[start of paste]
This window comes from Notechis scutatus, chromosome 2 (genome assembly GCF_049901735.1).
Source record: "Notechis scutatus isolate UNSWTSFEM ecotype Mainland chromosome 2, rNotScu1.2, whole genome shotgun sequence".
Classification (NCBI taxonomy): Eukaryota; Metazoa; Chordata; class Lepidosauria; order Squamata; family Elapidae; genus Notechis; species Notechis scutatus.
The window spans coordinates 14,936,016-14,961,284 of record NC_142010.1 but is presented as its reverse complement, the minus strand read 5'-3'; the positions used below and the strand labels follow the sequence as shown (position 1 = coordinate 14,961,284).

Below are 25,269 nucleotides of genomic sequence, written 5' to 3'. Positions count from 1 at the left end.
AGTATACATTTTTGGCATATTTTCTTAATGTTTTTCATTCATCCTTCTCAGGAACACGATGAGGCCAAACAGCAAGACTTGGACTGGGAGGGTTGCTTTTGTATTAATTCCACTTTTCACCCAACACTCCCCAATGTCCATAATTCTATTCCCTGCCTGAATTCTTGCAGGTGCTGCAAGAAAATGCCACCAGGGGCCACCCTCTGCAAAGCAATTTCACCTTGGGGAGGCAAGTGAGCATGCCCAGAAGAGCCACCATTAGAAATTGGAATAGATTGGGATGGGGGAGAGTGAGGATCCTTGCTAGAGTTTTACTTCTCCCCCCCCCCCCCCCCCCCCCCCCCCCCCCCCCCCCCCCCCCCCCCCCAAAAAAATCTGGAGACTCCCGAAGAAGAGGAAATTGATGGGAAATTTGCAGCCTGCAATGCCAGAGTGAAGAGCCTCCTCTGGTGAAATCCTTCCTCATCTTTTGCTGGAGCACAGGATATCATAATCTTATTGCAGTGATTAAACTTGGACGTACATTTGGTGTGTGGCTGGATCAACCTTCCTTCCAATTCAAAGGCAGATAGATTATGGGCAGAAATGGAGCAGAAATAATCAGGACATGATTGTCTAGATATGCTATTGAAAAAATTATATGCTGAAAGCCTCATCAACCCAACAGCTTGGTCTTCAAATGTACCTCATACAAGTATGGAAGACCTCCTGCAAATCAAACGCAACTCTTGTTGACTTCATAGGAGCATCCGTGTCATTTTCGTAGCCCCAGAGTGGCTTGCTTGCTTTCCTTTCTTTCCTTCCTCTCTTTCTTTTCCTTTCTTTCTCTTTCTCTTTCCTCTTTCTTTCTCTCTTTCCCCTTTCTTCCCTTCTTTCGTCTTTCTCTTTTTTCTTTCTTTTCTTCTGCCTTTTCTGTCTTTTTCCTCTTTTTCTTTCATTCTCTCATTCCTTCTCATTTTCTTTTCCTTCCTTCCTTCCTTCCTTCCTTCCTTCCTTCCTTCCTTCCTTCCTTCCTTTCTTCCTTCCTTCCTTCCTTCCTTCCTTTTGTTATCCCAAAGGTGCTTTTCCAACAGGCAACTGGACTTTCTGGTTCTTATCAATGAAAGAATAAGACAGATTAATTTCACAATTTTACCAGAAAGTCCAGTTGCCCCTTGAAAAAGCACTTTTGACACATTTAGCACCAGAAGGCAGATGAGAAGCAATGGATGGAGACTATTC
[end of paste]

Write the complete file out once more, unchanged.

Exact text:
This window comes from Notechis scutatus, chromosome 2 (genome assembly GCF_049901735.1).
Source record: "Notechis scutatus isolate UNSWTSFEM ecotype Mainland chromosome 2, rNotScu1.2, whole genome shotgun sequence".
Classification (NCBI taxonomy): Eukaryota; Metazoa; Chordata; class Lepidosauria; order Squamata; family Elapidae; genus Notechis; species Notechis scutatus.
The window spans coordinates 14,936,016-14,961,284 of record NC_142010.1 but is presented as its reverse complement, the minus strand read 5'-3'; the positions used below and the strand labels follow the sequence as shown (position 1 = coordinate 14,961,284).

Below are 25,269 nucleotides of genomic sequence, written 5' to 3'. Positions count from 1 at the left end.
AGTATACATTTTTGGCATATTTTCTTAATGTTTTTCATTCATCCTTCTCAGGAACACGATGAGGCCAAACAGCAAGACTTGGACTGGGAGGGTTGCTTTTGTATTAATTCCACTTTTCACCCAACACTCCCCAATGTCCATAATTCTATTCCCTGCCTGAATTCTTGCAGGTGCTGCAAGAAAATGCCACCAGGGGCCACCCTCTGCAAAGCAATTTCACCTTGGGGAGGCAAGTGAGCATGCCCAGAAGAGCCACCATTAGAAATTGGAATAGATTGGGATGGGGGAGAGTGAGGATCCTTGCTAGAGTTTTACTTCTCCCCCCCCCCCCCCCCCCCCCCCCCCCCCCCCCCCCCCCCCCCCCCCCAAAAAAATCTGGAGACTCCCGAAGAAGAGGAAATTGATGGGAAATTTGCAGCCTGCAATGCCAGAGTGAAGAGCCTCCTCTGGTGAAATCCTTCCTCATCTTTTGCTGGAGCACAGGATATCATAATCTTATTGCAGTGATTAAACTTGGACGTACATTTGGTGTGTGGCTGGATCAACCTTCCTTCCAATTCAAAGGCAGATAGATTATGGGCAGAAATGGAGCAGAAATAATCAGGACATGATTGTCTAGATATGCTATTGAAAAAATTATATGCTGAAAGCCTCATCAACCCAACAGCTTGGTCTTCAAATGTACCTCATACAAGTATGGAAGACCTCCTGCAAATCAAACGCAACTCTTGTTGACTTCATAGGAGCATCCGTGTCATTTTCGTAGCCCCAGAGTGGCTTGCTTGCTTTCCTTTCTTTCCTTCCTCTCTTTCTTTTCCTTTCTTTCTCTTTCTCTTTCCTCTTTCTTTCTCTCTTTCCCCTTTCTTCCCTTCTTTCGTCTTTCTCTTTTTTCTTTCTTTTCTTCTGCCTTTTCTGTCTTTTTCCTCTTTTTCTTTCATTCTCTCATTCCTTCTCATTTTCTTTTCCTTCCTTCCTTCCTTCCTTCCTTCCTTCCTTCCTTCCTTCCTTCCTTCCTTTCTTCCTTCCTTCCTTCCTTCCTTCCTTTTGTTATCCCAAAGGTGCTTTTCCAACAGGCAACTGGACTTTCTGGTTCTTATCAATGAAAGAATAAGACAGATTAATTTCACAATTTTACCAGAAAGTCCAGTTGCCCCTTGAAAAAGCACTTTTGACACATTTAGCACCAGAAGGCAGATGAGAAGCAATGGATGGAGACTATTC